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Frequently Asked Questions - Suicide

What is suicide?

If you or someone you know is in immediate danger or imminent crisis of suicide,  call 911.

Facts about suicide

  • Thoughts of suicide are a common symptom of mood disorders
  • 80% percent of suicides are carried out by individuals suffering from a depressive illness
  • 50 to 80% percent of seniors who commit suicide have a history of major depression
  • Women suffering through a depressive episode most often attempt suicide in the latter stages of the episode
  • Women are three to four times more likely to attempt suicide than men, but men are more likely to die by suicide
  • Men typically attempt suicide early in the depressive period
How prevalent is suicide?

According to the World Health Organization, there were 3,613 suicides in Canada in 2004.

Who is at risk of committing suicide?

Older adults are at higher risk due to life changes and transitions through loss, lifestyle changes due to physical disability, a move from independent living to assisted living and social isolation and abuse. Warning signs: appetite changes, lack of participation in social events, signs of abuse and neglect.

Young people are at higher risk due to family and school pressures, major life changes, hormone changes, bullying and sexual orientation issues. Warning signs: eating disorders, deliberate self-harm, withdrawal from normal activities, exceptional and extreme mood swings, perfectionist behaviour or extreme self-critical behaviour

People who have recently had a major loss or life change are at higher risk, as grief can change to depression that may last several weeks or longer. Warning signs: major changes in attitude, changes in eating or sleeping habits, loss of energy or loss of interest in things that were once enjoyed.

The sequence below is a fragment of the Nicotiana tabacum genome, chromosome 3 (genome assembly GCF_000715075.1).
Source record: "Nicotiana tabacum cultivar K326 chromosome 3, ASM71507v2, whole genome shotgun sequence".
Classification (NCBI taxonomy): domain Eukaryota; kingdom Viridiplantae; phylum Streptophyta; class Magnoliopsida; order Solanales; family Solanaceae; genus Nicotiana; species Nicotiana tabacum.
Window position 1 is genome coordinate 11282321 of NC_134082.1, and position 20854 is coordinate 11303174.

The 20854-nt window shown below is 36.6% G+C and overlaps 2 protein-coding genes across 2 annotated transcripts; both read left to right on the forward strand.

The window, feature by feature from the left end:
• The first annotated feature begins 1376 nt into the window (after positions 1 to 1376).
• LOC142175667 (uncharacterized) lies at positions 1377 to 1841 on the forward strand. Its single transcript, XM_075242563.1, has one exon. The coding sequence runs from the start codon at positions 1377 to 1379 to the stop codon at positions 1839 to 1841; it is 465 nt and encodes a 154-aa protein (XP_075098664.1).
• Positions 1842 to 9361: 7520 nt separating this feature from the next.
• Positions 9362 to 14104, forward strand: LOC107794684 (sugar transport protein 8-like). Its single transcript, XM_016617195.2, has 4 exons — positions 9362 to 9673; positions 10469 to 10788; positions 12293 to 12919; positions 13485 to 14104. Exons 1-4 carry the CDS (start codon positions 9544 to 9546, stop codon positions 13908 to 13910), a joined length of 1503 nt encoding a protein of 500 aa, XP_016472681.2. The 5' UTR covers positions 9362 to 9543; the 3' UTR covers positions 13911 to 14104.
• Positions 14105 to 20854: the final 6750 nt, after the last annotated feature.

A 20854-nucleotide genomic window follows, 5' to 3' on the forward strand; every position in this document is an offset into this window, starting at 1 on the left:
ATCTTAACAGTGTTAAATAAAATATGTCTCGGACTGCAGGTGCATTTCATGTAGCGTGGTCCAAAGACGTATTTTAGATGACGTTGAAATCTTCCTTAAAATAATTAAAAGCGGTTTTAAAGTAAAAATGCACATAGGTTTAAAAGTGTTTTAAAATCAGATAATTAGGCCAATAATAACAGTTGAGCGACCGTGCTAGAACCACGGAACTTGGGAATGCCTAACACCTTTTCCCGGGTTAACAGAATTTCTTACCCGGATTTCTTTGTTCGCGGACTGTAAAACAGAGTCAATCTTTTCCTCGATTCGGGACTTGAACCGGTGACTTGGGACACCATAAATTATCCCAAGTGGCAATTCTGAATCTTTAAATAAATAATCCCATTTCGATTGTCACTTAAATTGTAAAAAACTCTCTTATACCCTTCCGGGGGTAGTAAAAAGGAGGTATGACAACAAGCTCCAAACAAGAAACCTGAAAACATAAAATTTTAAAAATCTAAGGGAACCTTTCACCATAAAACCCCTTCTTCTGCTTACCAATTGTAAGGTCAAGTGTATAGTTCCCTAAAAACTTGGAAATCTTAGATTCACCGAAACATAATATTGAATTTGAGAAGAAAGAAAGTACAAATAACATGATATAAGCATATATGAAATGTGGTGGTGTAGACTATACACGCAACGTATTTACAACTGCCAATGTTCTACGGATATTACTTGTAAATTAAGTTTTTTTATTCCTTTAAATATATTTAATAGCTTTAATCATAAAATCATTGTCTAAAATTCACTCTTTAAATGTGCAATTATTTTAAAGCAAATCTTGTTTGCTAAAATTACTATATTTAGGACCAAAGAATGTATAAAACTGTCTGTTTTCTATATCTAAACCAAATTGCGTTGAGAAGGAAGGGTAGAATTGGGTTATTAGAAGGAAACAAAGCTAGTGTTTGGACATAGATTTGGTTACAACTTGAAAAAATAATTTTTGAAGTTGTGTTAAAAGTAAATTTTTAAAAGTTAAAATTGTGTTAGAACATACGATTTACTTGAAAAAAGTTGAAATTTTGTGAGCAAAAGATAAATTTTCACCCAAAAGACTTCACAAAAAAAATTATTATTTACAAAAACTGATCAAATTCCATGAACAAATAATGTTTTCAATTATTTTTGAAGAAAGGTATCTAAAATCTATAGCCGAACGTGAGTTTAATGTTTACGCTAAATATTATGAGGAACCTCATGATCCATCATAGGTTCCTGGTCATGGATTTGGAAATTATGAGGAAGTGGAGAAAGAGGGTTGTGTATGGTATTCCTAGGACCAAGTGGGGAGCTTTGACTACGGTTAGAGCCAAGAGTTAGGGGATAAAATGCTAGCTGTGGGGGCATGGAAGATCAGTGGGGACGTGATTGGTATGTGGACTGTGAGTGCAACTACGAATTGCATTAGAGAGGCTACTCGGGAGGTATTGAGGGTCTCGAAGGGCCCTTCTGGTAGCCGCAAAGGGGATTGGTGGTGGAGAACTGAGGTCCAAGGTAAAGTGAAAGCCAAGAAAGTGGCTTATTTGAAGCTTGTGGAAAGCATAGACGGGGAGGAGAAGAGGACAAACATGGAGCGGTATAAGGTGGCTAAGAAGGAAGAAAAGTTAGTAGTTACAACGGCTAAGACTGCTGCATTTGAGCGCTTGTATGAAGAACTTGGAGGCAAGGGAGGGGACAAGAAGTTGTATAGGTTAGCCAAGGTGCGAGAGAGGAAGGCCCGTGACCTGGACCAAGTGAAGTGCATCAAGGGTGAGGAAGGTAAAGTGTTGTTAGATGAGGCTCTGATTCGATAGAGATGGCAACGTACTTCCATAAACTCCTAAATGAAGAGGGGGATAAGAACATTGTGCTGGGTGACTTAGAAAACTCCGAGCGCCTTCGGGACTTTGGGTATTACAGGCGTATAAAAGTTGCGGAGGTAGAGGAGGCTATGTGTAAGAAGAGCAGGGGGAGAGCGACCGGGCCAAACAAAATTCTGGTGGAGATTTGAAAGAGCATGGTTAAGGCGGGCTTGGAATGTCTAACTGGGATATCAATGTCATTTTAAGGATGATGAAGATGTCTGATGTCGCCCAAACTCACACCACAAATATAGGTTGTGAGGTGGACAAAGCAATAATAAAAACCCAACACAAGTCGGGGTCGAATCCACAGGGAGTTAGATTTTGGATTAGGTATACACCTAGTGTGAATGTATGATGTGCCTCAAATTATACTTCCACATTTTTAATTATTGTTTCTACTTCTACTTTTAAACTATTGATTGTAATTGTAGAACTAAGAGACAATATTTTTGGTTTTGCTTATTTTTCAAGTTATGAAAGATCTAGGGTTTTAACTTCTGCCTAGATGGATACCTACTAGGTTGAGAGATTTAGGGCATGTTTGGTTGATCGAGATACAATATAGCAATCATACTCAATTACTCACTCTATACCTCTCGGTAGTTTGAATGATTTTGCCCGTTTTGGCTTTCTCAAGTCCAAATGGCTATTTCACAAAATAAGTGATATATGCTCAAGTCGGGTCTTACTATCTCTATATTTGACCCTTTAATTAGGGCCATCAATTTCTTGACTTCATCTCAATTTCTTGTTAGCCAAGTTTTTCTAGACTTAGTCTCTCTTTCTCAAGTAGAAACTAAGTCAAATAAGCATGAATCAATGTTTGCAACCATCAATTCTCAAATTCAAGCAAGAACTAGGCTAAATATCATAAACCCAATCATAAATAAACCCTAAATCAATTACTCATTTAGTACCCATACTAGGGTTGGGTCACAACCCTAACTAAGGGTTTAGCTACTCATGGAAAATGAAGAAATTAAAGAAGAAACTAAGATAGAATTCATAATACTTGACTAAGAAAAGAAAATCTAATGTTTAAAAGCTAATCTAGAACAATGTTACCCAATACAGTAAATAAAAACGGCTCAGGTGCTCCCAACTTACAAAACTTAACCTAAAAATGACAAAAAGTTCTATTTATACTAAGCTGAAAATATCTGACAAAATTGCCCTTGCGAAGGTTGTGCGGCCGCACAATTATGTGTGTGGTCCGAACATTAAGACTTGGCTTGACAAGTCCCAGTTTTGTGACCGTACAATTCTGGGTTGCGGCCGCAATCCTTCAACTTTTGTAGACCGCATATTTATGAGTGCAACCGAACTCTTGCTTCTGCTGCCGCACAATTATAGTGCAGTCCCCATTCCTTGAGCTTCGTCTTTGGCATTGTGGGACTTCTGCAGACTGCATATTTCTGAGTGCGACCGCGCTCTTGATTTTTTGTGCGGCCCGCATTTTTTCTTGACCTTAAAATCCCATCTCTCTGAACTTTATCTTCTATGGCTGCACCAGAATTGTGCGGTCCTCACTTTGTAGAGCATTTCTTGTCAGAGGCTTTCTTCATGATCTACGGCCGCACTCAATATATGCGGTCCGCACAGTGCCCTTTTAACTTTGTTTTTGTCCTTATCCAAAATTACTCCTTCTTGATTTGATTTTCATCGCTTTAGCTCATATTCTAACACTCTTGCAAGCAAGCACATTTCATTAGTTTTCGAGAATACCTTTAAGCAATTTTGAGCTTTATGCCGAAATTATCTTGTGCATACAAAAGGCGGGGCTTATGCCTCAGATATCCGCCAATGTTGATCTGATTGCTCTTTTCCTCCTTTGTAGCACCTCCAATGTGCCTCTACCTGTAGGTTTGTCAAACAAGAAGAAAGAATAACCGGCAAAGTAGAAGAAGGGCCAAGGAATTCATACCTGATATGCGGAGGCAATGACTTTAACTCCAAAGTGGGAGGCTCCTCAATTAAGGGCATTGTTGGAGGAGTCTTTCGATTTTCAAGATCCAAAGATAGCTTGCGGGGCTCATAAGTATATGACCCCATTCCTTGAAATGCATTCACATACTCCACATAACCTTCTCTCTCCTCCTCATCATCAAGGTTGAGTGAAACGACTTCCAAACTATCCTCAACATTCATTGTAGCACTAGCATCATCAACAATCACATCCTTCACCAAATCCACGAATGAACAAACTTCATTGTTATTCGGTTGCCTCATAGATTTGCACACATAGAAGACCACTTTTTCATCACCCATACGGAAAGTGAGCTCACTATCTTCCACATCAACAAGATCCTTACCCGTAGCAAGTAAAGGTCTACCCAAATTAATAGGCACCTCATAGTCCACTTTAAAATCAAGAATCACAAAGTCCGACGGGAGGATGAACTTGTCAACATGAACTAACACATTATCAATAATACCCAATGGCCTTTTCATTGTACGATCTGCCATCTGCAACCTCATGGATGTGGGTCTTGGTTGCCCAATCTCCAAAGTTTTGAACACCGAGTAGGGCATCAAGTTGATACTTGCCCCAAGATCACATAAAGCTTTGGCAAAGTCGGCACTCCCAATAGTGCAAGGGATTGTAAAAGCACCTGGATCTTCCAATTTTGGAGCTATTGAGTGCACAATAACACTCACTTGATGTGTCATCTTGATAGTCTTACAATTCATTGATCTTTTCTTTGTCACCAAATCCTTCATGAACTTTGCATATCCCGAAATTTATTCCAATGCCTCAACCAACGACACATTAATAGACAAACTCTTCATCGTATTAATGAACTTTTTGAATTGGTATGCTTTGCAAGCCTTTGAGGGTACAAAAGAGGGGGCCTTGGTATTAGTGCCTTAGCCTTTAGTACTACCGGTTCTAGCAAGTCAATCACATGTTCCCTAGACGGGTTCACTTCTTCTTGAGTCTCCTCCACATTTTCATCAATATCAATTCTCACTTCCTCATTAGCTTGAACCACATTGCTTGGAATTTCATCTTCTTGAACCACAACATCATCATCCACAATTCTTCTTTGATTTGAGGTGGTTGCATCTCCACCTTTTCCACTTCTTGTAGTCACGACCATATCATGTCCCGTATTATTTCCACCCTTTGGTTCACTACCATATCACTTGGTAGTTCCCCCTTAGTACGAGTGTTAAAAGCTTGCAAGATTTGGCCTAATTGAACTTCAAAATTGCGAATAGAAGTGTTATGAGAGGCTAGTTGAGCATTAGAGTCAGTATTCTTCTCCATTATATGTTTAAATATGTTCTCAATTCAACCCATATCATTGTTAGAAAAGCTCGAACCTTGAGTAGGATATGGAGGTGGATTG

Especially vulnerable are people who are recovering from an episode of depression or who have a history of suicide attempts, or who have just been released from the hospital.

What are the risk factors/triggers for committing suicide?

Warning signs of suicide include:

  • Unbearable feelings: depression can cause extreme feelings of hopelessness, despair and self-doubt. The more acute the feelings, the higher the suicide risk
  • Putting affairs in order: making final plans, preparing wills or life insurance, or arranging for the family’s welfare
  • Rehearsing suicide: seriously discussing one or more specific suicide methods, purchasing weapons or collecting large quantities of medication, or rationalizing suicide as a viable option
  • Drug or alcohol abuse: intoxication may cause impulsive behaviour and make the person more likely to act on suicidal thoughts
  • Isolation: cutting off friendships and social connections
  • Sudden sense of calm: someone with an active mood disorder who has just passed an episode’s lowest point on the way to recovery. Suddenly appears calm and settled in such a way that is not in keeping with their state of recovery.
What do I need to tell my doctor?

  • If you are thinking of suicide, tell someone – a doctor, friend, family member,
  • If you are planning to commit suicide, get help right away – call 911.

Where else can I go to learn more about suicide?